Good news, bad news

Hope for the Washington Post, while Vietnam cracks down on Twitter

Good news, bad news

Ulises Rodriguez/Reuters

Good news


Traditional media received a 21st-century vote of confidence as Jeff Bezos, the CEO and founder of online retail juggernaut Amazon, bought the Washington Post and several allied local newspapers. Bezos, whose fortune is estimated at $25 billion by Forbes magazine, will pay $250 million for the titles. The tech magnate says the Post’s future will “require experimentation,” but that its essential values will not change: a welcome message as “legacy media” companies sell for bargain-basement prices.

Let more air out

The Canada Mortgage and Housing Corp. will cap the issuing of securities backed by mortgages insured by the Crown corporation. CMHC said at the start of the year that it would limit the creation of new mortgage-backed debt to $85 billion in 2013. Through July, lenders created $66 billion, requiring CMHC to begin allocating the remaining capacity. The corporation is insuring close to $600 billion in mortgages, the statutory maximum, and has been blamed for inflating a dangerous housing bubble, which it must now help shrink.

The final battle

The Joint UN Programme on HIV/AIDS announced progress in the fight against the disease in its great redoubt, eastern and southern Africa. The region contains half the world’s HIV-positive population of 34 million, but increasing availability of anti-retroviral drugs has reduced new cases to 1991 levels. HIV incidence in south and east Africa, nearly one per cent in 2001, stands today at just 0.56 per cent. Researchers say increasing condom use and “declines in multiple sexual partners” are contributing to the improvements.

Slimming effects

In what may be the first encouraging news ever about the obesity epidemic, the Centers for Disease Control reported early signs of declining obesity among low-income preschoolers in the United States. Between 2008 and 2010, estimated obesity rates among poor children aged two to five declined in 18 states and grew in only three. Meanwhile, a different fat fight was in progress in London, as workers removed a 15-tonne wad of congealed fat and tissue paper—dubbed a “fatberg”—from a sewer in Kingston upon Thames.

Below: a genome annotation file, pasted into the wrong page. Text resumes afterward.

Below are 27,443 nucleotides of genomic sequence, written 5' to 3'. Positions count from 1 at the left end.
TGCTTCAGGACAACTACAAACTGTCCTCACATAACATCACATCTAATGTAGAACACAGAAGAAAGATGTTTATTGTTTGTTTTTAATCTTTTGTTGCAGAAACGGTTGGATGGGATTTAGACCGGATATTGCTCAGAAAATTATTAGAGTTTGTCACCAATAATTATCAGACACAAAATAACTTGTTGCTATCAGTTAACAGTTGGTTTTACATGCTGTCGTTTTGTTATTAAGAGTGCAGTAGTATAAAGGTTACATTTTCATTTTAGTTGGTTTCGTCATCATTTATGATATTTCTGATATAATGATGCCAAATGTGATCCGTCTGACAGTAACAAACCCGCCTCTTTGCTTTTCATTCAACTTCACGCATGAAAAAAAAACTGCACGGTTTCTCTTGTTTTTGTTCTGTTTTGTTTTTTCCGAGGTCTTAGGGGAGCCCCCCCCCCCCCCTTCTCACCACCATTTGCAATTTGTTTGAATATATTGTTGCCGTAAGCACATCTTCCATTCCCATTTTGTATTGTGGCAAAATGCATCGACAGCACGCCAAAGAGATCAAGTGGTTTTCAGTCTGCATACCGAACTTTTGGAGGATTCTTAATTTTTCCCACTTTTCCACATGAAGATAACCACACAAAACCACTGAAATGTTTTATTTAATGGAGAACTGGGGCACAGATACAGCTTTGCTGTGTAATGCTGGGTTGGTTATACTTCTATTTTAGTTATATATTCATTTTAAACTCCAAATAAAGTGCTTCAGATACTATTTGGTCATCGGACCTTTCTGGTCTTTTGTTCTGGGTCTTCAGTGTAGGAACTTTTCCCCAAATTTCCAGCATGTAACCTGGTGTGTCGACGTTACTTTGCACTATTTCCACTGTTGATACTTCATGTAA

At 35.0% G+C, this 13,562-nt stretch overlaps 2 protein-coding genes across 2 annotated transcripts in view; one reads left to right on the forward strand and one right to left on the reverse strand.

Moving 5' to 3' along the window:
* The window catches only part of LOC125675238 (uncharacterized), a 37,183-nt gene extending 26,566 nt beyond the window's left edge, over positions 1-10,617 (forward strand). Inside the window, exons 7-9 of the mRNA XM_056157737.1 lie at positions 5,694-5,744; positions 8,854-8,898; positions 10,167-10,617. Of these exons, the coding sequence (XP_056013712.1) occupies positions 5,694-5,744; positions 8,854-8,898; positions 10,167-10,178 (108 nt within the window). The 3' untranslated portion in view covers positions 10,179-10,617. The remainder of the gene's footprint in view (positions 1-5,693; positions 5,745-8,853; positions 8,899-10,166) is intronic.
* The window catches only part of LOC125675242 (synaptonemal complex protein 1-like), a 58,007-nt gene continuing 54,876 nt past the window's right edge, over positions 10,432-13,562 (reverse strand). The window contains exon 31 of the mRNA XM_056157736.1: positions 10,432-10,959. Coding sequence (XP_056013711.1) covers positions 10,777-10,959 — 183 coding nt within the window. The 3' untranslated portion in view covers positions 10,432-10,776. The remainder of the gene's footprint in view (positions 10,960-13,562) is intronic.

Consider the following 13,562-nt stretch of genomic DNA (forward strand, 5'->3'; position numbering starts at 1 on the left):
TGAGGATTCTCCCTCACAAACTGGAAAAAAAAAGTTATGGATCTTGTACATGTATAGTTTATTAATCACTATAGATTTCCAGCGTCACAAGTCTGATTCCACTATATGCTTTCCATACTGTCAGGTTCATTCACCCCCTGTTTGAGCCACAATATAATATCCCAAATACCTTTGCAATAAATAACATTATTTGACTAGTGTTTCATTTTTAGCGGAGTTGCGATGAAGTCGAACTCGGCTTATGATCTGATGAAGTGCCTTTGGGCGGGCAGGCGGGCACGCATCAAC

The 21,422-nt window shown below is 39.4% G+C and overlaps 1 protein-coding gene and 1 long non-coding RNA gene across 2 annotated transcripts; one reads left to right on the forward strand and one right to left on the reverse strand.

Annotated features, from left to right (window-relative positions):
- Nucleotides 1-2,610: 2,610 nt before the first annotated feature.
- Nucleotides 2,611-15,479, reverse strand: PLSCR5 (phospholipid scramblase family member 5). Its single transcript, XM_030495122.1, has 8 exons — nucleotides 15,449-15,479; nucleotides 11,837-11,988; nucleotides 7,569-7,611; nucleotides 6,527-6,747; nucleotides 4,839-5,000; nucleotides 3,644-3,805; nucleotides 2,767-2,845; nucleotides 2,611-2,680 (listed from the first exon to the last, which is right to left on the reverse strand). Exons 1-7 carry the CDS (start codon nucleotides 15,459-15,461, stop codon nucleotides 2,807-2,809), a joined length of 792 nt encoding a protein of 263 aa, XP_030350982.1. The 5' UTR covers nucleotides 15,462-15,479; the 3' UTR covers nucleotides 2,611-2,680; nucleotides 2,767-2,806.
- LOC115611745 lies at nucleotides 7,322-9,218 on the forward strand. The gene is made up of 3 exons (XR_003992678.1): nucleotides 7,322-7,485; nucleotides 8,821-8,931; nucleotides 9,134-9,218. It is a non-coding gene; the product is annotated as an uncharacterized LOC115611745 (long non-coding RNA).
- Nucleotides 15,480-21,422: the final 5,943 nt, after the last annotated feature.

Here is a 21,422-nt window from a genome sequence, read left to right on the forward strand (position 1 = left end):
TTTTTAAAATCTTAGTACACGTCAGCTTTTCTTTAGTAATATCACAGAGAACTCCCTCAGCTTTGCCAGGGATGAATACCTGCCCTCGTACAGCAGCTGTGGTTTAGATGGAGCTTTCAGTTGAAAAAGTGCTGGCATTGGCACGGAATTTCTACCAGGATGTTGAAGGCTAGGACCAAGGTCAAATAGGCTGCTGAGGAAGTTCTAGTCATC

Good news, bad news

Yannis Behrakis/Reuters

Bad news

Some things never change

Robert Mugabe, socialist strongman of ?Zimbabwe since 1980, was re-elected president of the south African nation as opposition leader Morgan Tsvangirai complained of election trickery. Britain and the U.S., whose observers were excluded from the proceedings, noted with disapproval that opposition parties were denied copies of the voter register until election day. Mugabe’s ZANU-PF, which enjoys a near-monopoly on state-run media, won 158 of 210 legislature seats in the embattled country. Estimates of unemployment in Zimbabwe range from two-thirds of the working-age population to 90 per cent.

Everybody out

The U.S. waged micro-war in Yemen, days after State Department warnings of heightened terrorist activity in the Middle East. Yemeni officials said unmanned U.S. aircraft had carried out attacks on their soil, and U.S. spymasters confirmed that drones had been used to kill four unnamed targets. The Americans also evacuated diplomatic personnel from the country. Al-Qaeda boss Ayman al-Zawahiri is said to have given new orders to allies in Yemen, perhaps the organization’s strongest remaining outpost.

One born every minute

The NHL found a buyer for the Phoenix Coyotes. The sale of the Yotes for $170 million to a group fronted by Calgary financier George Gosbee ends a long sequence of aborted deals, and the new owners will change the team’s name to the Arizona Coyotes. That’s good for Arizona hockey fans, but the city of Glendale’s budget has been battered by demands for management fees and other revenue streams. Meanwhile, Canadian cities that hoped to win an NHL franchise will have to wait at least five more years—for this one, anyway.

Vietnam vs. Twitter?

Electronic-freedom groups are lambasting Vietnam for a new law, Decree 72, that forbids the use of social media software to propagate news or to oppose the government. The decree states that the only lawful purpose of social media is “to provide or exchange personal information.” Vietnam is said to have jailed 35 dissident bloggers, and Reporters Without Borders lists it as “an enemy of the Internet.”

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